Sawgrass members, staff exhibit art in annual show


Last weekend, a large room in the Sawgrass Country Club’s newly renovated clubhouse was transformed into an art gallery featuring an array of works by 17 members and three employees. Most of the works were paintings in acrylic, watercolor or oil, but the show also featured photography, ceramics, intricate glasswork, and carefully executed woodwork.

Technically, most of the artists would be classified as amateurs. But there was nothing amateur about the talent on display. Many of the entries could only be called exquisite, a testament to the passion these artists have for their art.

“It’s something they do on the side because they love it,” said Sue Foley, who with Bob Nickerson co-chaired the event. “People who come in, their neighbors, are always so surprised because they didn’t know that their neighbor did this kind of art.”

In fact, said Nickerson, that’s the point of the exhibition: to showcase the skills of the members and employees.

Both Nickerson and Foley have been involved with the annual art show for many years.

“It’s always been a favorite of the members,” Nickerson said.

The show opened on Friday, April 14, and organizers expected that between 200 and 250 people would attend. Then, on Saturday and Sunday, about 150 to 200 more would visit.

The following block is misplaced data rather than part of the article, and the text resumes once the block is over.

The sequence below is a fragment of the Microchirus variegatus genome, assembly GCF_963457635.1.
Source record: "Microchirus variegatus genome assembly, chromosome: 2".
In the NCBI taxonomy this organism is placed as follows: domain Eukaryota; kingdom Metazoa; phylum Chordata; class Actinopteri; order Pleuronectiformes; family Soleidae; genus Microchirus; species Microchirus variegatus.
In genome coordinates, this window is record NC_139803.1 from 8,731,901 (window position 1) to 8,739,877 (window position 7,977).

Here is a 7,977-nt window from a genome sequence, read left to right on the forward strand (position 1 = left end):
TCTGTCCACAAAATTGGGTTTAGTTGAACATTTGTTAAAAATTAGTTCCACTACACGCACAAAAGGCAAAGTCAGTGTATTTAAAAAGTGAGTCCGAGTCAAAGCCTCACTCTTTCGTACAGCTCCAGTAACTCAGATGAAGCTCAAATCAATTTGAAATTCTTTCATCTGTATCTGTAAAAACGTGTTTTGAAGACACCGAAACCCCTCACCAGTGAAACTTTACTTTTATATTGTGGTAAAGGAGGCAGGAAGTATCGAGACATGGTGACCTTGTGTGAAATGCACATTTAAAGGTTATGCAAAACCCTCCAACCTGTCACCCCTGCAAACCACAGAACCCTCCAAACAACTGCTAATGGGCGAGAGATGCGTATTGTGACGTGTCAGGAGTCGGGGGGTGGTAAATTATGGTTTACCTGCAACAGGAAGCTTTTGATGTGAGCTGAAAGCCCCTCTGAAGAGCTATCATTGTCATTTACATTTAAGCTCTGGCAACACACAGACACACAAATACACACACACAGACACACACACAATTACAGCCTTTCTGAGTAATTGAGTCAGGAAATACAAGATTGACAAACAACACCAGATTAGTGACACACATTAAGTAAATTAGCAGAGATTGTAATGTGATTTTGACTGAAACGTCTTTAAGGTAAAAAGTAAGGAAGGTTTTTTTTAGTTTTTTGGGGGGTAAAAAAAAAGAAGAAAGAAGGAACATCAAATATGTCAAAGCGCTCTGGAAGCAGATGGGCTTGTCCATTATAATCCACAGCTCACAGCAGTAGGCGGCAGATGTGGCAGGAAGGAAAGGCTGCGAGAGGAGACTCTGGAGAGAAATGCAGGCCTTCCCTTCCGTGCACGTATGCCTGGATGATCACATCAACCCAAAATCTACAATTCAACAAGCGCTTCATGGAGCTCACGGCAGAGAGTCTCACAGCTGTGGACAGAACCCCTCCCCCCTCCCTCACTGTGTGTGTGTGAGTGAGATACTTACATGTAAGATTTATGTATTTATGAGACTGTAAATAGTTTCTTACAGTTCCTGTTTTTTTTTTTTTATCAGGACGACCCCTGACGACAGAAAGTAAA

Putting the show together is a large task, though Foley and Nickerson are aided by a committee and enjoy great support from the country club.

“We’ve been preparing for about two to three months now,” said Catering Director Jessica Gustine. She and her team ensure that there are plenty of cheeses, fruits and wine for the opening reception.

“We’re just so excited to be able to put this on for the membership every year,” she added.

This year, proceeds from a silent auction will go to support the Sawgrass Foundation.

“The purpose of that is to help needy families, mostly of the employees,” said Nickerson.

And there was an extra layer of fun this year in the “Find The Hidden Object Challenge.”

“It’s kind of like Where’s Waldo?” Foley said. “In all these paintings and pieces of art, there are eight different hidden objects.”

Attendees carried around worksheets bearing clues in the hopes of locating all eight objects.

The focus of this show was fine art. Later in the year, there will be another show, this one focused on crafts.